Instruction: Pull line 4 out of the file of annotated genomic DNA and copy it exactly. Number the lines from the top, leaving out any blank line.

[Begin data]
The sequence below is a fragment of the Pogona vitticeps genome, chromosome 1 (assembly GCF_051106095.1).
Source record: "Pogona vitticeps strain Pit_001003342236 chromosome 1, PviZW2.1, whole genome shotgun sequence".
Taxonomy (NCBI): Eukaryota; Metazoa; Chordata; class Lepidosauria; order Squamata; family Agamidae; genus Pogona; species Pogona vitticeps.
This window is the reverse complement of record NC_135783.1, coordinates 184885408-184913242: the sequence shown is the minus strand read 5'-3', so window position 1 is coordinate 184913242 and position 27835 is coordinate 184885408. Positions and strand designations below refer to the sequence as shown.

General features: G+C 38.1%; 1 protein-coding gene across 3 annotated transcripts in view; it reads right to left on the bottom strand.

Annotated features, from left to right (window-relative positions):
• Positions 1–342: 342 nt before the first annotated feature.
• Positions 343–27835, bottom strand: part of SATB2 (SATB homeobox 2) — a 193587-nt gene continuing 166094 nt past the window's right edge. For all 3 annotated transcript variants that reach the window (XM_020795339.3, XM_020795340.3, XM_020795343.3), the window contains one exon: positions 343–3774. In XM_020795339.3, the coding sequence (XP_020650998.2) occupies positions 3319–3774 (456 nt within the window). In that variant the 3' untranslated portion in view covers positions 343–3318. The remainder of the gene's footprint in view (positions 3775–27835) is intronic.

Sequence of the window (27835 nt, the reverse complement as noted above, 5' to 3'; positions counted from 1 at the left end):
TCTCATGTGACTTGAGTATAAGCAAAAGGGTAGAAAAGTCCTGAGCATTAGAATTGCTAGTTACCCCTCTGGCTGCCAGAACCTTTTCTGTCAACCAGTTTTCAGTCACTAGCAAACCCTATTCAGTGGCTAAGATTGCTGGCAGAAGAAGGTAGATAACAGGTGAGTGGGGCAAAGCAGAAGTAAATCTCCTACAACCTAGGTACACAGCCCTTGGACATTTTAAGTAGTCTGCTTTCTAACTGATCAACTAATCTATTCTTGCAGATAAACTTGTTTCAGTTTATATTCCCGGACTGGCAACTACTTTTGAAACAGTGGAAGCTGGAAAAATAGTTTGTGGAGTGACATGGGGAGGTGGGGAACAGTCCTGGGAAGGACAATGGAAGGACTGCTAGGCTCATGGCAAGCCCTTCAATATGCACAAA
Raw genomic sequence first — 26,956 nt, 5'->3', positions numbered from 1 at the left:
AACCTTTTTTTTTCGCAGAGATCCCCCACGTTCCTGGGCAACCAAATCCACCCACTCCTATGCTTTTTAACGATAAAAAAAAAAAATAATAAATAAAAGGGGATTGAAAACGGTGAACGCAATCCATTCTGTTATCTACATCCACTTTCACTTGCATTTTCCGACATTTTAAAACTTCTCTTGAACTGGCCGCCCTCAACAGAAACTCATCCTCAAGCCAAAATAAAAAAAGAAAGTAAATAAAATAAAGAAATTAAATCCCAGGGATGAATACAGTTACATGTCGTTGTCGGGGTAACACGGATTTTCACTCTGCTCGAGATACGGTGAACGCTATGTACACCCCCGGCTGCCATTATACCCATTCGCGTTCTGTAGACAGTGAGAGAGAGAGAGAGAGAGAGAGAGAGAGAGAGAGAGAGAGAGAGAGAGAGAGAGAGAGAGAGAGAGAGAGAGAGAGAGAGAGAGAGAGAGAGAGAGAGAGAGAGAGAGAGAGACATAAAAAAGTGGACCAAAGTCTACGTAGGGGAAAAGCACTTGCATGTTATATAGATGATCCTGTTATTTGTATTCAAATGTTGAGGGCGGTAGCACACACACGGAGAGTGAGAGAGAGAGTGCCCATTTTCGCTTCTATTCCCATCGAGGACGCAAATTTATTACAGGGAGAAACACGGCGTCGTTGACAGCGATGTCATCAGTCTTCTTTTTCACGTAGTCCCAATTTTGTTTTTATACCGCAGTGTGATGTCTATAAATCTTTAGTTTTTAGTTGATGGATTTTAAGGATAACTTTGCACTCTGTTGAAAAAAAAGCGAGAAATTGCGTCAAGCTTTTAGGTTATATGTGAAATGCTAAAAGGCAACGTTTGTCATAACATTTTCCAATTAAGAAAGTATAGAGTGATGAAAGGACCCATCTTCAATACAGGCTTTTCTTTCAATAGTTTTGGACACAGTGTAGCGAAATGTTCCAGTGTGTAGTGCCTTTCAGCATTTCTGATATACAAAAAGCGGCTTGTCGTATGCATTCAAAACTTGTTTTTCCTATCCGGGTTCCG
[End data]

This window is the reverse complement of record NC_135783.1, coordinates 184885408-184913242: the sequence shown is the minus strand read 5'-3', so window position 1 is coordinate 184913242 and position 27835 is coordinate 184885408. Positions and strand designations below refer to the sequence as shown.